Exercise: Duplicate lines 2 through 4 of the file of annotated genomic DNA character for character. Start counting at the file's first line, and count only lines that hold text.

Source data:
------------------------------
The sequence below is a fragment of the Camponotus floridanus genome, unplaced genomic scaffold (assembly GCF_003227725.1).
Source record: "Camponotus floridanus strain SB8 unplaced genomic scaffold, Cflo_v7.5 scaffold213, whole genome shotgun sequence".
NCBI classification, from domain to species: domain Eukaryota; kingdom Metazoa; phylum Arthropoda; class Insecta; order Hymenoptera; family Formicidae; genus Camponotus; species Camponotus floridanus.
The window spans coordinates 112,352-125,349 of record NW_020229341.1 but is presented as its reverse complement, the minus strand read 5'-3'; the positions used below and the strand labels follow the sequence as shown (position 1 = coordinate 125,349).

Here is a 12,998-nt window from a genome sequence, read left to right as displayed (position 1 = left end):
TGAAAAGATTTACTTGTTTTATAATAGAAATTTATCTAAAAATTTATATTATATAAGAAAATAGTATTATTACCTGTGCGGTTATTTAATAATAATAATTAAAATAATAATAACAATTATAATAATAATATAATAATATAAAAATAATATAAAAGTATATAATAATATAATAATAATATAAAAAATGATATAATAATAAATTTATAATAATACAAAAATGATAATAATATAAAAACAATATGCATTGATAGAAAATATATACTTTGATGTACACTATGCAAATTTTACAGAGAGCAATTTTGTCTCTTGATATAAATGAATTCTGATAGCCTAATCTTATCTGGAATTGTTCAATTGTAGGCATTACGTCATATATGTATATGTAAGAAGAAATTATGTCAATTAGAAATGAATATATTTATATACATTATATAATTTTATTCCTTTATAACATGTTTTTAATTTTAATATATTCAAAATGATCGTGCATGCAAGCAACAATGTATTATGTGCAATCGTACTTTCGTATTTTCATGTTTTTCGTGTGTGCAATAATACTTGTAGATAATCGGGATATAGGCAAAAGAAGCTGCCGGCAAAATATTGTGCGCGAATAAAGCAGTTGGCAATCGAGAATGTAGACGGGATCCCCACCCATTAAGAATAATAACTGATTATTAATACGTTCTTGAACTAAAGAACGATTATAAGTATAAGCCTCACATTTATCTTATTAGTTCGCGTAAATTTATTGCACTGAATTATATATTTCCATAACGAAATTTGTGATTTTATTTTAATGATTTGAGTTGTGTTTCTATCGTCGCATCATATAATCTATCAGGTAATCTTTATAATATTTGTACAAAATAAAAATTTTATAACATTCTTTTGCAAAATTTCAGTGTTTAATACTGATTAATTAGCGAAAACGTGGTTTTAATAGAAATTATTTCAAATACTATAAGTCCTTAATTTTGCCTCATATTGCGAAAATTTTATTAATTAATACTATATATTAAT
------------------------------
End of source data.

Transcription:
Source record: "Camponotus floridanus strain SB8 unplaced genomic scaffold, Cflo_v7.5 scaffold213, whole genome shotgun sequence".
NCBI classification, from domain to species: domain Eukaryota; kingdom Metazoa; phylum Arthropoda; class Insecta; order Hymenoptera; family Formicidae; genus Camponotus; species Camponotus floridanus.
The window spans coordinates 112,352-125,349 of record NW_020229341.1 but is presented as its reverse complement, the minus strand read 5'-3'; the positions used below and the strand labels follow the sequence as shown (position 1 = coordinate 125,349).